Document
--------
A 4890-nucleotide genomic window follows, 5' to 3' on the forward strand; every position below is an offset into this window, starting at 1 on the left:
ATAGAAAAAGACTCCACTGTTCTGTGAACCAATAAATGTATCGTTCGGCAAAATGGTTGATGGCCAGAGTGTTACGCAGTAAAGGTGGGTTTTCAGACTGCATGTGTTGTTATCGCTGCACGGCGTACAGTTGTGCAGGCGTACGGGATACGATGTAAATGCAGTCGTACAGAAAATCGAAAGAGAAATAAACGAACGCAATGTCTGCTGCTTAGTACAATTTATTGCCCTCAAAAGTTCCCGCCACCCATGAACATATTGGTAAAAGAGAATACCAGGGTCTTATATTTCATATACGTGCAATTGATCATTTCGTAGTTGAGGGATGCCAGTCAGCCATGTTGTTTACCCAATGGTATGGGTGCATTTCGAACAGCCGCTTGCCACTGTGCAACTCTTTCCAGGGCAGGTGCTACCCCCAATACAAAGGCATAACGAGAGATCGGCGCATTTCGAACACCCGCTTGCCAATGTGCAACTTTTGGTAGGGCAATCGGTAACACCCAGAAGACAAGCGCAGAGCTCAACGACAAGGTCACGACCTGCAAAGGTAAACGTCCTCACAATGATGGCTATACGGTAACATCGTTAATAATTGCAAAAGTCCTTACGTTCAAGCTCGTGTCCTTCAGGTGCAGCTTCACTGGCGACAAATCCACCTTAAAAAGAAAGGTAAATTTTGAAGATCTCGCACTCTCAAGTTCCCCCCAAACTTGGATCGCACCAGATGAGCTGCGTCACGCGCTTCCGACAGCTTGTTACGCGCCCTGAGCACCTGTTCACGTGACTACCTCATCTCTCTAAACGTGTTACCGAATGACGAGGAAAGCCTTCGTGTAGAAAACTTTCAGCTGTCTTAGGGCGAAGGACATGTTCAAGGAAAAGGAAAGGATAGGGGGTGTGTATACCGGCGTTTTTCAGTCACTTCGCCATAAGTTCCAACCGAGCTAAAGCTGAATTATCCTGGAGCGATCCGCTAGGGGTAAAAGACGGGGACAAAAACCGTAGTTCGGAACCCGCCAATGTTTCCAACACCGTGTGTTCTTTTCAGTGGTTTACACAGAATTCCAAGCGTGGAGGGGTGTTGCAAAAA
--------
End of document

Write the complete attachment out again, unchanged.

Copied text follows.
A 4890-nucleotide genomic window follows, 5' to 3' on the forward strand; every position below is an offset into this window, starting at 1 on the left:
ATAGAAAAAGACTCCACTGTTCTGTGAACCAATAAATGTATCGTTCGGCAAAATGGTTGATGGCCAGAGTGTTACGCAGTAAAGGTGGGTTTTCAGACTGCATGTGTTGTTATCGCTGCACGGCGTACAGTTGTGCAGGCGTACGGGATACGATGTAAATGCAGTCGTACAGAAAATCGAAAGAGAAATAAACGAACGCAATGTCTGCTGCTTAGTACAATTTATTGCCCTCAAAAGTTCCCGCCACCCATGAACATATTGGTAAAAGAGAATACCAGGGTCTTATATTTCATATACGTGCAATTGATCATTTCGTAGTTGAGGGATGCCAGTCAGCCATGTTGTTTACCCAATGGTATGGGTGCATTTCGAACAGCCGCTTGCCACTGTGCAACTCTTTCCAGGGCAGGTGCTACCCCCAATACAAAGGCATAACGAGAGATCGGCGCATTTCGAACACCCGCTTGCCAATGTGCAACTTTTGGTAGGGCAATCGGTAACACCCAGAAGACAAGCGCAGAGCTCAACGACAAGGTCACGACCTGCAAAGGTAAACGTCCTCACAATGATGGCTATACGGTAACATCGTTAATAATTGCAAAAGTCCTTACGTTCAAGCTCGTGTCCTTCAGGTGCAGCTTCACTGGCGACAAATCCACCTTAAAAAGAAAGGTAAATTTTGAAGATCTCGCACTCTCAAGTTCCCCCCAAACTTGGATCGCACCAGATGAGCTGCGTCACGCGCTTCCGACAGCTTGTTACGCGCCCTGAGCACCTGTTCACGTGACTACCTCATCTCTCTAAACGTGTTACCGAATGACGAGGAAAGCCTTCGTGTAGAAAACTTTCAGCTGTCTTAGGGCGAAGGACATGTTCAAGGAAAAGGAAAGGATAGGGGGTGTGTATACCGGCGTTTTTCAGTCACTTCGCCATAAGTTCCAACCGAGCTAAAGCTGAATTATCCTGGAGCGATCCGCTAGGGGTAAAAGACGGGGACAAAAACCGTAGTTCGGAACCCGCCAATGTTTCCAACACCGTGTGTTCTTTTCAGTGGTTTACACAGAATTCCAAGCGTGGAGGGGTGTTGCAAAAA